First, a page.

1. Pingback: I Know the End is Comin’ Soon* | picardykatt's Blog

  2. I am quite pleased that I have read most of these. And such an interesting group. I especially used to enjoy Nicholas Blake. Haven’t thought of him in a long time.

    • Blake did write some really interesting stories, Patti. And it really does take some skill to actuall announce there’s going to be a murder – and still pull it off.

  3. Wow! What a great book review site. My new, humble effort has an impressive model to emulate. I will be back often to visit and learn.
    http://crimefictions.blogspot.com/
    By the way, Judgment in Stone is one of my all time favorites. The author’s characterizations were excellent. I haven’t read the other books you discuss, but I will try to do so soon.
    Lillian B.

    • Thanks for the kind words, Lilian, and I’m so pleased you’ve added a new crime fiction blog. The more of us talking about it, the better. And I agree: A Judgement in Stone is an excellent book.

  4. On the whole I prefer books that work forwards to the crime rather than back from it, but I agree – it can really work when it’d done well. You’ve picked some great examples, especially Double Indemnity which has to be one of the best of those kinds of stories. I’m basing that on the film since I haven’t read the book (yet), and another film that springs to mind is the fab Sunset Boulevard which starts with the corpse in the swimming pool. Don’t think it was based on a book though, but I could be wrong.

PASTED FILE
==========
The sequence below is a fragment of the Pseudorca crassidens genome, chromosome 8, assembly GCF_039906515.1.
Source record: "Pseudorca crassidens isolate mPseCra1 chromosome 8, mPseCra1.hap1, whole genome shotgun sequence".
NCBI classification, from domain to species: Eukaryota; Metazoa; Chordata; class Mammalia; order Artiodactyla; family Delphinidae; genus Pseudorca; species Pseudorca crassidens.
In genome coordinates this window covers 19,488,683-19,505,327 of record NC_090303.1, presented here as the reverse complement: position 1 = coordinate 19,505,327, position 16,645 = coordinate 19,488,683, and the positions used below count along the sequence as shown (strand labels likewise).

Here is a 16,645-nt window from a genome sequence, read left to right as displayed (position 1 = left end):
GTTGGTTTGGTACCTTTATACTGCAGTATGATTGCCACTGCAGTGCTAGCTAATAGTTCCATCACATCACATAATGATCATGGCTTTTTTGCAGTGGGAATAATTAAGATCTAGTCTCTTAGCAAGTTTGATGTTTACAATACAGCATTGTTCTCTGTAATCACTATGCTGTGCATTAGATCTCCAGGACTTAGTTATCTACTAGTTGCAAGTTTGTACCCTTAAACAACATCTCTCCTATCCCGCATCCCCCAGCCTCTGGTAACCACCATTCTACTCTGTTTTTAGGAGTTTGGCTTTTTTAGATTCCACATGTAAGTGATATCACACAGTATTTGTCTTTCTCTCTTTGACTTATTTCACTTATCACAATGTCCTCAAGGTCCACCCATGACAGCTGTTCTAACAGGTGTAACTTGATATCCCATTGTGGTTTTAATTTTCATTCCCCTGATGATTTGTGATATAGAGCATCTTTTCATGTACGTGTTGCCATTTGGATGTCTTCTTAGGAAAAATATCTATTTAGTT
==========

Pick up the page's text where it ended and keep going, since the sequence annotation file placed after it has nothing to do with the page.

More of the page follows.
• I don’t think Sunset Boulevard was based on a book, either, FictionFan, though I could be wrong, too. But I do agree with you that that’s a great example of a story working backwards, so to speak. I’m glad you’ve mentioned it, as I think it’s one of several films that do that very well. As to Double Indemnity, I do recommend the story, if you get the chance to read it. It’s a novella, so it’s not long, and it’s a classic noir story, at least in my opinion.

  5. kathy d

    I haven’t read these books and don’t think I’ve read any with this theme, unless a Sherlock Holmes or Nero Wolfe book escapes me.
    However, there’s the classic film D.O.A., where someone is poisoned and he is trying to find the murderer and let the police know before he dies.